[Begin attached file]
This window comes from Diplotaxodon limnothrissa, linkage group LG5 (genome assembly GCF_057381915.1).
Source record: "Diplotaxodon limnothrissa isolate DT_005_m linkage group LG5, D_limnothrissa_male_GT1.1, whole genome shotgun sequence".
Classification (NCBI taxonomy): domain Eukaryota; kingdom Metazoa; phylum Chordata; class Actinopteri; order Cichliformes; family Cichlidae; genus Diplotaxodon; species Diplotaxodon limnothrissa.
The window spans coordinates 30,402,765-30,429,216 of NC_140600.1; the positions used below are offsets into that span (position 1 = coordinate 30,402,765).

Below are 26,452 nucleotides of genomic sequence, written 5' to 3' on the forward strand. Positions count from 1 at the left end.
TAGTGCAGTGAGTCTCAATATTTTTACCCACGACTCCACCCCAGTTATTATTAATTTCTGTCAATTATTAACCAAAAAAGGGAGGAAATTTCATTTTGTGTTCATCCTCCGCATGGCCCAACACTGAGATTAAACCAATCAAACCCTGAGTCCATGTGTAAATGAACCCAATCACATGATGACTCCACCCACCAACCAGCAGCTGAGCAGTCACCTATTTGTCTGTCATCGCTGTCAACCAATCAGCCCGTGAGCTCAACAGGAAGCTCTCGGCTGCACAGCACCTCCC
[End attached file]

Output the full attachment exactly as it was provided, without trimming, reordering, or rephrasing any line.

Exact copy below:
This window comes from Diplotaxodon limnothrissa, linkage group LG5 (genome assembly GCF_057381915.1).
Source record: "Diplotaxodon limnothrissa isolate DT_005_m linkage group LG5, D_limnothrissa_male_GT1.1, whole genome shotgun sequence".
Classification (NCBI taxonomy): domain Eukaryota; kingdom Metazoa; phylum Chordata; class Actinopteri; order Cichliformes; family Cichlidae; genus Diplotaxodon; species Diplotaxodon limnothrissa.
The window spans coordinates 30,402,765-30,429,216 of NC_140600.1; the positions used below are offsets into that span (position 1 = coordinate 30,402,765).

Below are 26,452 nucleotides of genomic sequence, written 5' to 3' on the forward strand. Positions count from 1 at the left end.
TAGTGCAGTGAGTCTCAATATTTTTACCCACGACTCCACCCCAGTTATTATTAATTTCTGTCAATTATTAACCAAAAAAGGGAGGAAATTTCATTTTGTGTTCATCCTCCGCATGGCCCAACACTGAGATTAAACCAATCAAACCCTGAGTCCATGTGTAAATGAACCCAATCACATGATGACTCCACCCACCAACCAGCAGCTGAGCAGTCACCTATTTGTCTGTCATCGCTGTCAACCAATCAGCCCGTGAGCTCAACAGGAAGCTCTCGGCTGCACAGCACCTCCC